Bypass tops stents in diabetics with diseased arteries
November 5th, 2012
By Bill Berkrot and Deena Beasley LOS ANGELES | Sun Nov 4, 2012 7:52pm EST LOS ANGELES (Reuters) – Diabetics with more than one diseased artery fared significantly better if they underwent bypass surgery than those who received drug coated stents following artery clearing procedures to improve blood flow to the heart, according to data from a five-year study presented on Sunday. After five years, the bypass group had a lower combined rate of heart attacks, strokes and deaths of 18.7 percent versus 26.6 percent for the stent group in the 1,900-patient study funded by the U.S.
Metal-removing therapy may help some heart patients-study
November 5th, 2012
By Deena Beasley and Bill Berkrot LOS ANGELES | Sun Nov 4, 2012 7:36pm EST LOS ANGELES (Reuters) – A controversial therapy to remove heavy metals from the bloodstream was shown in a large trial to cut the risk of another major heart problem in patients who have already suffered a heart attack, but researchers cautioned that the benefit was small and more study is needed. Chelation therapy, an alternative treatment dismissed by many medical professionals as quackery, has its origins in unproven 50-year-old theories about the cause of arterial plaques, the fatty deposits that can cause heart attacks.
Scientists say heartbeat, not battery, could power pacemakers
November 4th, 2012
By Deena Beasley and Bill Berkrot LOS ANGELES | Sun Nov 4, 2012 6:56pm EST LOS ANGELES (Reuters) – Your own beating heart may generate enough electricity to power a heart-regulating pacemaker, ending the need for expensive surgeries to replace expiring batteries, according to an early study of an experimental energy-converting device. Researchers at the Department of Aerospace Engineering at the University of Michigan in Ann Arbor tested an energy-harvesting device that runs on piezoelectricity – the electrical charge generated from motion, according to the study which was released at the annual American Heart Association scientific conference on Sunday. The approach is a promising technological solution for pacemakers, because they require only small amounts of power to operate, said M.
FDA approves Celgene’s Abraxane for lung cancer
October 12th, 2012
Fri Oct 12, 2012 10:16am EDT (Reuters) – U.S. health regulators on Friday widened the approved use of Celgene Corp’s breast cancer drug Abraxane to include treatment for non-small cell lung cancer, the most common form of lung cancer.
Ariad lung cancer drug shrinks tumors in small trial
September 29th, 2012
Sat Sep 29, 2012 5:25am EDT (Reuters) – A small early-stage trial of Ariad Pharmaceuticals Inc’s experimental pill AP26113 showed it shrank tumors in eight out of 11 lung cancer patients with a genetic mutation in a gene known as ALK. The drug, called ’113 for short, is being tested in patients with non-small cell lung cancer who test positive for the abnormal ALK gene, as well as those with a specific mutation in a gene known as EGFR. Thirty-four patients have been enrolled in the Phase 1/2 trial, which is designed to determine the ideal dosage for later-stage trials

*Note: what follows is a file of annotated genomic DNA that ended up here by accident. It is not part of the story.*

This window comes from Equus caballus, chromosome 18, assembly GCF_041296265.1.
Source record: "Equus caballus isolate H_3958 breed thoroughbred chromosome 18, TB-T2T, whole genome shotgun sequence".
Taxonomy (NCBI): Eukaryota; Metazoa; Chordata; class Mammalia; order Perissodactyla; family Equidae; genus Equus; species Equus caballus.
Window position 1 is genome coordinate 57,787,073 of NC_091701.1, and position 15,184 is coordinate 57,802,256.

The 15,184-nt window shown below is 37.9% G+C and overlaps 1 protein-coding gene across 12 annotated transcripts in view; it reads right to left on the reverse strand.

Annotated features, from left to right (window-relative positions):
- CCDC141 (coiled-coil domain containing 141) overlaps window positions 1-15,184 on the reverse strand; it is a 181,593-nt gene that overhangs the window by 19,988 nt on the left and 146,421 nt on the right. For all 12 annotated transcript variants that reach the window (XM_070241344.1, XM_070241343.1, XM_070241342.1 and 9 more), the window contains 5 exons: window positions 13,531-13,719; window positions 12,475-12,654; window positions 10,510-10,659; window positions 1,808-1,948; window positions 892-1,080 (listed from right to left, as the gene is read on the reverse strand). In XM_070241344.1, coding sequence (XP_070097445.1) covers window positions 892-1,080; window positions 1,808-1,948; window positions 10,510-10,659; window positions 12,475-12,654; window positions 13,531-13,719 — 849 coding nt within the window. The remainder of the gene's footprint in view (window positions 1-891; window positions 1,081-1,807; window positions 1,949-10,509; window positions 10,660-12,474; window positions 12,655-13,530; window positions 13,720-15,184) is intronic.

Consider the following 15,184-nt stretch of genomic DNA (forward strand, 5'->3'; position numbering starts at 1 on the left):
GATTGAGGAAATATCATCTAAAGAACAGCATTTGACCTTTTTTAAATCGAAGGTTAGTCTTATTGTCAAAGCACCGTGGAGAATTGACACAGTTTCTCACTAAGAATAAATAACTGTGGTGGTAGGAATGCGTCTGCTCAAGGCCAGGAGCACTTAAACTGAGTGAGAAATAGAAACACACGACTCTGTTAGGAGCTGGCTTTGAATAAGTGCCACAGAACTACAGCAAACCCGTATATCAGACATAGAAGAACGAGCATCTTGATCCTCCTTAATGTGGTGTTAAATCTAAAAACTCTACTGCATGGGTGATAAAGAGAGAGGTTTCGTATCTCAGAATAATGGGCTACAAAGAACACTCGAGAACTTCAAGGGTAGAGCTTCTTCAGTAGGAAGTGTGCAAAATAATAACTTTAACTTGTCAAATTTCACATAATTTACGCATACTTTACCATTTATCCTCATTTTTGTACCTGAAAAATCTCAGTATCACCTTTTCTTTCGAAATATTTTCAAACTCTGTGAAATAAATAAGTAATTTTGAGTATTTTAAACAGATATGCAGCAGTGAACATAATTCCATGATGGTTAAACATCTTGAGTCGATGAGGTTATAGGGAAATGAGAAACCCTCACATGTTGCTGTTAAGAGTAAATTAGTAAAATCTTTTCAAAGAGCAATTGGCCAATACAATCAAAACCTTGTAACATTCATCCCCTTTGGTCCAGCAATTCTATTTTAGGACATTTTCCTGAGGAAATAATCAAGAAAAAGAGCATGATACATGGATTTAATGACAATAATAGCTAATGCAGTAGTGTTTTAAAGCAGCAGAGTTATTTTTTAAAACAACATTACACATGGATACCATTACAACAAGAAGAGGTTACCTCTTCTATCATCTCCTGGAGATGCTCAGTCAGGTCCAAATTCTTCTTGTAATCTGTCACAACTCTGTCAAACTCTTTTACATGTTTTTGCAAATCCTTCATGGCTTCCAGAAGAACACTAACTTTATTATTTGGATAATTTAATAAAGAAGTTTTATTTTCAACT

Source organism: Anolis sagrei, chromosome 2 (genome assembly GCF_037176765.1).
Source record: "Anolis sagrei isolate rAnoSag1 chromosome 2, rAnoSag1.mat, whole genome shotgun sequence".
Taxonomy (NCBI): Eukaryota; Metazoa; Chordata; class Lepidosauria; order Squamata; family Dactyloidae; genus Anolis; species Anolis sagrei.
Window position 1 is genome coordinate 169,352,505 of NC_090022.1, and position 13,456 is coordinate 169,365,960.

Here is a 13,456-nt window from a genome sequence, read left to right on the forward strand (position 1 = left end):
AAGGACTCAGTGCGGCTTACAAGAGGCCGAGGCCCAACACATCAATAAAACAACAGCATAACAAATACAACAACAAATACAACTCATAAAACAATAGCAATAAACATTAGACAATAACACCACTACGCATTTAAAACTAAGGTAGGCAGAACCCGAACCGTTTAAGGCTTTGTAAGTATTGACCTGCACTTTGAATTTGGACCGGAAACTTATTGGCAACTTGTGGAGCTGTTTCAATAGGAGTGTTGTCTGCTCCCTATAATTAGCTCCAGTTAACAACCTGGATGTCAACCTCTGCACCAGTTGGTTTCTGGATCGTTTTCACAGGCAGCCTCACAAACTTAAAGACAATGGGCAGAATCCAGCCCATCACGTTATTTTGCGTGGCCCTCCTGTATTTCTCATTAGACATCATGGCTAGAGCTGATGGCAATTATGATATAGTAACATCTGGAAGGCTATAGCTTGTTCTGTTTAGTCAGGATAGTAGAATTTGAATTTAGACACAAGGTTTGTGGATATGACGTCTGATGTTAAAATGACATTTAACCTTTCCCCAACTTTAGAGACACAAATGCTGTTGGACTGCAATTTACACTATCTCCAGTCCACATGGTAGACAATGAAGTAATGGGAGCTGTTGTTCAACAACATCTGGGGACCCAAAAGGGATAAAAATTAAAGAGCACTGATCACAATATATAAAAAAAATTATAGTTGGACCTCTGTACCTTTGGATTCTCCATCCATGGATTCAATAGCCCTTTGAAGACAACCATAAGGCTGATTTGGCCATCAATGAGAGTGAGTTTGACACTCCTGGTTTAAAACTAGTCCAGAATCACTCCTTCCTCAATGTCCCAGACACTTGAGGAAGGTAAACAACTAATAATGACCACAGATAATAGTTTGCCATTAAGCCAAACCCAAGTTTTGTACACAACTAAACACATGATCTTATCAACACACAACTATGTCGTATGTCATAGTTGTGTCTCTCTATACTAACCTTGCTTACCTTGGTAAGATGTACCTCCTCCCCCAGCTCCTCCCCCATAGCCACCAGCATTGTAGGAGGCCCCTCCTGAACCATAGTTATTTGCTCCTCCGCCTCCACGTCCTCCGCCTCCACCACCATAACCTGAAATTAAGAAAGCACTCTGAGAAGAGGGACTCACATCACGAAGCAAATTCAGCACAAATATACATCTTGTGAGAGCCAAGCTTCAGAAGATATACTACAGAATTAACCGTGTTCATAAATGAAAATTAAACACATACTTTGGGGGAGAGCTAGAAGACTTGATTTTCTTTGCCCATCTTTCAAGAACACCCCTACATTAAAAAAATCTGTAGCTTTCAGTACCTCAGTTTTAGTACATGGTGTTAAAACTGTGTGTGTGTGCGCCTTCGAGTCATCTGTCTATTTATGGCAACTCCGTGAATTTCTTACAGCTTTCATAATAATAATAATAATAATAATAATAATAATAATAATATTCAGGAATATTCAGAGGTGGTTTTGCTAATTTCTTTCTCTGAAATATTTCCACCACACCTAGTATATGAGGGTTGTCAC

LA doctors, patients sue Health Net for denying claims
September 13th, 2012
Thu Sep 13, 2012 3:10pm EDT (Reuters) – The group representing Los Angeles doctors has joined with two patients to sue Health Net Inc for denying claims based on the insurer’s definition of “medical necessity.” “They are denying these treatments because they are expensive,” said Rocky Delgadillo, chief executive at the Los Angeles County Medical Association, which represents more than 6,500 physicians. The lawsuit, filed in Los Angeles Superior Court, accuses Health Net of unfair and unlawful business practices. The managed care plan operates mostly in the western United States and has 2.3 million members in California
Peregrine drug doubles lung cancer survival in trial
September 7th, 2012
By Deena Beasley Fri Sep 7, 2012 1:44pm EDT (Reuters) – A small trial of Peregrine Pharmaceuticals Inc’s experimental drug, bavituximab, showed that it doubled the length of time lung cancer patients survived, supporting the company’s plans to conduct a larger study. Investors cheered the news, sending shares of the drugmaker soaring 50 percent to $4.59 on the Nasdaq on Friday afternoon.
StemCells Inc sees gains in two of three spinal injury patients
September 3rd, 2012
Mon Sep 3, 2012 8:51am EDT (Reuters) – Interim results from three patients in an early-stage trial of StemCells Inc’s experimental cell treatment for chronic spinal cord injury show that two of them experienced gains in “sensory function,” the company said on Monday. StemCells is using neural stem cells, technically adult stem cells, taken from the partly developed brains of fetuses and tested for qualities showing they are destined to form particular types of nerve cells.
FDA approves Teva version of Amgen’s Neupogen
August 30th, 2012
WASHINGTON | Wed Aug 29, 2012 10:11pm EDT WASHINGTON (Reuters) – U.S. drug regulators gave the nod to a Teva Pharmaceutical Industries drug that boosts the production of infection-fighting white blood cells in certain cancer patients receiving chemotherapy.
Bristol-Myers drops hepatitis C drug after patient death
August 23rd, 2012
Thu Aug 23, 2012 7:20pm EDT (Reuters) – Bristol-Myers Squibb Co has discontinued development of an experimental hepatitis C drug after a patient treated with it during a clinical trial died of heart failure and several others were hospitalized, the company said on Thursday. The drug, known as BMS-986094, was acquired by Bristol earlier this year through its $2.5 billion purchase of Inhibitex Inc